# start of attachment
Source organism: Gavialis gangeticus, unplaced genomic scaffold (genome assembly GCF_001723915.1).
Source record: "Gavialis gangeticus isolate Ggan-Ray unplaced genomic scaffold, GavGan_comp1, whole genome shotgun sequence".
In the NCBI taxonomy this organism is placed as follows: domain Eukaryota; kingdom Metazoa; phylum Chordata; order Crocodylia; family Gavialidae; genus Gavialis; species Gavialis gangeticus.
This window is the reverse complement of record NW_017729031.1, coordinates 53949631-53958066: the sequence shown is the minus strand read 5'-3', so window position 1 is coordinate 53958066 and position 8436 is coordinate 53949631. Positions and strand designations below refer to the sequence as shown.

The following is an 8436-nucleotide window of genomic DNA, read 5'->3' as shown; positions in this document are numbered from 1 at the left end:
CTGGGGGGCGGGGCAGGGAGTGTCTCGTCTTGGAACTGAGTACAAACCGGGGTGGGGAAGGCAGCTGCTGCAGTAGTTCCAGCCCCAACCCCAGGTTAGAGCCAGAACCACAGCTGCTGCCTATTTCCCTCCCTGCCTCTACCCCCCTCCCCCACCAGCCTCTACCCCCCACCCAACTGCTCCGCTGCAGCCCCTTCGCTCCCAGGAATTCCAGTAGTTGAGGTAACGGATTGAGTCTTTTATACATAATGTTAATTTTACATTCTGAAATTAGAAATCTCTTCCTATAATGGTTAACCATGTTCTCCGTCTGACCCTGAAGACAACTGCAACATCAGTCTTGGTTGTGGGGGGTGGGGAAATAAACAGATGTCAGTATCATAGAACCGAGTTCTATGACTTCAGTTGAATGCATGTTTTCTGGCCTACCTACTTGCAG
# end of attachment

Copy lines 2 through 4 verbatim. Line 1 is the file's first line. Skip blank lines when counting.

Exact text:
Source record: "Gavialis gangeticus isolate Ggan-Ray unplaced genomic scaffold, GavGan_comp1, whole genome shotgun sequence".
In the NCBI taxonomy this organism is placed as follows: domain Eukaryota; kingdom Metazoa; phylum Chordata; order Crocodylia; family Gavialidae; genus Gavialis; species Gavialis gangeticus.
This window is the reverse complement of record NW_017729031.1, coordinates 53949631-53958066: the sequence shown is the minus strand read 5'-3', so window position 1 is coordinate 53958066 and position 8436 is coordinate 53949631. Positions and strand designations below refer to the sequence as shown.